Saturday, April 15, 2017

Mount Pleasant, Texas: Man brings 30 years of history to hometown




MOUNT PLEASANT, Texas—After spending nearly 20 years amassing 42 historic airplanes, local Scott Glover is bringing 30 years of aviation history to his hometown.

Since 1996, Glover has collected military and non-military aircraft, which now form the recently completed Mid-America Flight Museum. The museum is near Mount Pleasant Regional Airport, on the city's south side.

Chartered in 2013, the museum's collection consists of airplanes built between the years 1925 and 1955.

"All the planes are flyable; we have no static displays," Glover said. "There are a lot of beautiful aviation museums across the country that have their own mission. Our museum differentiates itself from many other museums in that a great majority of our airplanes fly on a regular basis. We also have ongoing restoration projects."




The museum's mission is four-fold: honor military veterans, preserve aviation history, provide a chance for community involvement and mentor youth.

"Veterans unselfishly gave so much that give(s) us the freedom to do what we do," the museum's website states."

Since the museum features flyable aircraft, if frequently provides free plane rides to veterans and their families.

"Recognizing veterans and their families is a way of showing our appreciation for their sacrifices," the website states.

Since receiving its charter back in fall 2013, the museum has given more than 600 free airplane rides to veterans and their families—and that was just in 2014 alone.

"Money can't buy the joy you see in their eyes when flying in one of these historic planes," the museum's website states. "For a brief moment, a World War II veteran forgets that he or she is 90 years old, as the flight brings back memories they had in their late teens or early 20s."




Besides honoring veterans, restoring vintage aircraft allows the museum to actively preserve aviation history.

"Multiple factors, including the expense of maintaining these historic airplanes, have caused many aviation museums to put out only static aircraft," the museum's website states. "It's our belief that all aircraft were built to fly, and that is what people want to see.

"Taking an old airplane that most everyone else has given up on and restoring it back to flying condition is extremely rewarding. People just aren't building anymore planes like these, so it's our goal to be good stewards of the resources we have to keep these birds flying."

The museum's war bird collection includes an Army Air Force B-25 Mitchell twin-engine medium bomber, a P-51 Mustang fighter and a Navy and Marine Corps F4U Corsair fighter. There even is a twin-engine USAAF C-47 Skytrain cargo and troop carrier transport, also known as a DC-3.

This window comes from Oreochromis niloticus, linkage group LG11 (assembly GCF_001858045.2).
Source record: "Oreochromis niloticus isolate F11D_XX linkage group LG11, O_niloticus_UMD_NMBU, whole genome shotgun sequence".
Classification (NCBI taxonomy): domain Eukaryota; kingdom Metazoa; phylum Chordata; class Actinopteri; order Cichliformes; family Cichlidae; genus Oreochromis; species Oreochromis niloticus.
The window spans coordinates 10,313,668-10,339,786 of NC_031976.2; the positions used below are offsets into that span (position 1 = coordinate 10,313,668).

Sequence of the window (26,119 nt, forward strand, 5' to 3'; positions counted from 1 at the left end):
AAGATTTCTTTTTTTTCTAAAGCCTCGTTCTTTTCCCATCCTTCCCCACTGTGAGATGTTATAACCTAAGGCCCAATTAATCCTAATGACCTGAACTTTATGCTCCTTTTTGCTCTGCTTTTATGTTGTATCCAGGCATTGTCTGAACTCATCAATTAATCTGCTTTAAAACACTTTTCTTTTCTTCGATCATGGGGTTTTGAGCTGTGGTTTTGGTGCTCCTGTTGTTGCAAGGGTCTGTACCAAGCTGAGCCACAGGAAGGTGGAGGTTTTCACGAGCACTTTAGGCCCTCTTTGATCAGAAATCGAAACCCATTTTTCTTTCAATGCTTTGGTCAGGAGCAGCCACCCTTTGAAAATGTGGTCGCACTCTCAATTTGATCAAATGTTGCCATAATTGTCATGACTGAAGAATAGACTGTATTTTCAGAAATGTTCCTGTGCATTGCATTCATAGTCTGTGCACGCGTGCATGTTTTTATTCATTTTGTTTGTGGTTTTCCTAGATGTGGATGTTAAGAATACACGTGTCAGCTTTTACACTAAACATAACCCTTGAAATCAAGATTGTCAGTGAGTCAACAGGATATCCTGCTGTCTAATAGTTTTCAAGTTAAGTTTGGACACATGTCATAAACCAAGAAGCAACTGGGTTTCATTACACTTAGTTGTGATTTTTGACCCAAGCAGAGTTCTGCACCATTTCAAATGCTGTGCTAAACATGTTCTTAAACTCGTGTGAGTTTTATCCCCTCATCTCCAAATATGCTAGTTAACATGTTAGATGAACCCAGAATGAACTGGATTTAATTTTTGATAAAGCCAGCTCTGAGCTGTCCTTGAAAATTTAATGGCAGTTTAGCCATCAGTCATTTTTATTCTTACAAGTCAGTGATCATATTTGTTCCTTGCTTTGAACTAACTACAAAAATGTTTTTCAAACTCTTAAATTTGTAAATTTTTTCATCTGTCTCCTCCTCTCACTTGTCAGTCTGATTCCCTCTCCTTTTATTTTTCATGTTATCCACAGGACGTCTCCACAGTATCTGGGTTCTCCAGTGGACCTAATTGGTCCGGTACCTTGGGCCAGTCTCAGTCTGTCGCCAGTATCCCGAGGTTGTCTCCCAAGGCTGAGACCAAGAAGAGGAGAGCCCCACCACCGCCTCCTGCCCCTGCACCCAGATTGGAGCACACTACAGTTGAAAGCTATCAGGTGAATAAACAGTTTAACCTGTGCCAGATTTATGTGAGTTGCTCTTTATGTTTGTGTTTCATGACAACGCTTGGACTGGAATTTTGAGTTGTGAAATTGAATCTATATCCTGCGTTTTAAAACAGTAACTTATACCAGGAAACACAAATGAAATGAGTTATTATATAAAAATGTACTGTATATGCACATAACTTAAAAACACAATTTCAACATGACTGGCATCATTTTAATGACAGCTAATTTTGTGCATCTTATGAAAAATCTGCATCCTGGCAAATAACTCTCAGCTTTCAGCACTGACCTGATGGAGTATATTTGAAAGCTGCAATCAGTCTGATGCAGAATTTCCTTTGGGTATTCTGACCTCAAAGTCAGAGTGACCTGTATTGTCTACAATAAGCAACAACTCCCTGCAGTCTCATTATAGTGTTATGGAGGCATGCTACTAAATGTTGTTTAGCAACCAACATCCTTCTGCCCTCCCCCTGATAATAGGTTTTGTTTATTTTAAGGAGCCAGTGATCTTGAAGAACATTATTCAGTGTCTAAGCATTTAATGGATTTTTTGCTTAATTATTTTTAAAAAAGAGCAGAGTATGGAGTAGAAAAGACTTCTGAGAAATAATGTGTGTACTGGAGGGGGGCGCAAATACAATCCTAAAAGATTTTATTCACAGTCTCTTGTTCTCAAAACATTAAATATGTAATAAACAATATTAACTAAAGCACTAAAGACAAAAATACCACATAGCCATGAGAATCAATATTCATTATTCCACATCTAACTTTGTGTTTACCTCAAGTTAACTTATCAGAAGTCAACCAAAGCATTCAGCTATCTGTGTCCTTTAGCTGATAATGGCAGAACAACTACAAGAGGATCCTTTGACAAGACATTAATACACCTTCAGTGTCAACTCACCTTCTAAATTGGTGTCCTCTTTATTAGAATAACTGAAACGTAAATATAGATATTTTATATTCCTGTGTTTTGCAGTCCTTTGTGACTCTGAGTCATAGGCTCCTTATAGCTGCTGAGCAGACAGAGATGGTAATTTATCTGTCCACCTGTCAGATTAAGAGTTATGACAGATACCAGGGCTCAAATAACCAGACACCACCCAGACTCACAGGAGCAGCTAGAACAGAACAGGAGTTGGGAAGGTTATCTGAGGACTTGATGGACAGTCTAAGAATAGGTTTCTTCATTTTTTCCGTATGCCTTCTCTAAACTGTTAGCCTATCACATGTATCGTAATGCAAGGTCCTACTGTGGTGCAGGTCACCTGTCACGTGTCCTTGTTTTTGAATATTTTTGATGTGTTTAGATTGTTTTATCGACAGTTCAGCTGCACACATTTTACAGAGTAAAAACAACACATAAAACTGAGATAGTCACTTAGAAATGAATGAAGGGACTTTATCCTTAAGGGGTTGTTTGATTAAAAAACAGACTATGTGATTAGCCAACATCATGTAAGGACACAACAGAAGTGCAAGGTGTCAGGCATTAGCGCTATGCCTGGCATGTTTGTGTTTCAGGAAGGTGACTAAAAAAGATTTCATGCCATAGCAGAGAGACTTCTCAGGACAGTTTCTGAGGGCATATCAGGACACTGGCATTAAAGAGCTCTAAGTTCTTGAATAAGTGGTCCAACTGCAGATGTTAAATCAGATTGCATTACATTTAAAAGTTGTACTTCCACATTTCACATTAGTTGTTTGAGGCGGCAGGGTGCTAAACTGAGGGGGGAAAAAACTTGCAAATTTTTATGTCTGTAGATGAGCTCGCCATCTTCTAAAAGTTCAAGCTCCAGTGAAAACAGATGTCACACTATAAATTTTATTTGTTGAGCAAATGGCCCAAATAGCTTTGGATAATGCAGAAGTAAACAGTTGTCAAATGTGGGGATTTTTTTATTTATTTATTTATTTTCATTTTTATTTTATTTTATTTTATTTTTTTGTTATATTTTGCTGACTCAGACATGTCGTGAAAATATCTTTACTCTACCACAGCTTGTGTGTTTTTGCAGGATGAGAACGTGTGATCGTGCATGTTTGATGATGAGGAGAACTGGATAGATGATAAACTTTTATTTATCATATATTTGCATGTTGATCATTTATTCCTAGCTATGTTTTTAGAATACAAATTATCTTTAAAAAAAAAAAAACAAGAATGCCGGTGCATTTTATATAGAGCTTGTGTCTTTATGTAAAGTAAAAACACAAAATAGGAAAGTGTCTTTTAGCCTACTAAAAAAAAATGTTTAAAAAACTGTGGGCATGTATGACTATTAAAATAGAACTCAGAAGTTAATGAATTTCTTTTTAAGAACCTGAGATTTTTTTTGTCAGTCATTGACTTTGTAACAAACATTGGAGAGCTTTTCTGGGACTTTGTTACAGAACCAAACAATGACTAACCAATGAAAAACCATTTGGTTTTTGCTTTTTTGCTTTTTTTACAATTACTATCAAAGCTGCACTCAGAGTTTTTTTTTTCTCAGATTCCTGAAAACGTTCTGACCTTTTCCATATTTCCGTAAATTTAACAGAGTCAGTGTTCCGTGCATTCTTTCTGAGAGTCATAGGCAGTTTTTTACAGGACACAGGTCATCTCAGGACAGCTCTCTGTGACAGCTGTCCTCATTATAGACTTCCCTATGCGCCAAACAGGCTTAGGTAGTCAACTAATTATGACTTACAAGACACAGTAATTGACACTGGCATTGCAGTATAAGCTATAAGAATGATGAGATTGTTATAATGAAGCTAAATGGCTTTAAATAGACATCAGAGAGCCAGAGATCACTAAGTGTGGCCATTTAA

The museum's C-47 went into Army Air Force service Feb. 11, 1943, and became assigned to the 53rd Troop Carrier Squadron on May 4. The troop carrier-cargo transport then flew to Morrison Army Air Field in West Palm Beach, Fla., before heading to North Africa. Once in North Africa, the plane was piloted by Army Lt. Donald E. King, known as "Sky King," throughout the war in Europe.

King's son, Kevin King, provided the museum with a detailed diary of the missions his dad flew, including two paratroop drops during Operation Husky (the invasion of Sicily) on July 10, 1943. The plane made two more drops over Italy between late 1943 and 1944.

The elder King also successfully dropped 18 paratroopers during the D-Day invasion of France, June 6, 1944, as well as participated in a drop over Holland during Operation Market Garden in September 1944.

The museum's B-25, named God and Country, was built at North American Aviation's Kansas City aircraft plant in 1944 and went into AAF service March 1, 1945. It was moved to Turner Army Air Field in Georgia, where it stayed in storage through 1946, never to be deployed overseas. It later was dispatched to Scott Field in Illinois in April 1947 for an 11-year storage.




A Washington State-based commercial air service eventually bought the plane in 1958, before selling it to another commercial air service in Santa Ana, Calif., where it was used in several movies, such as 1970's "Catch 22." In 1986, it was sold to a private aviation firm in Dover, Del., which sold the bomber to World Jet Inc. of Fort Lauderdale, Fla.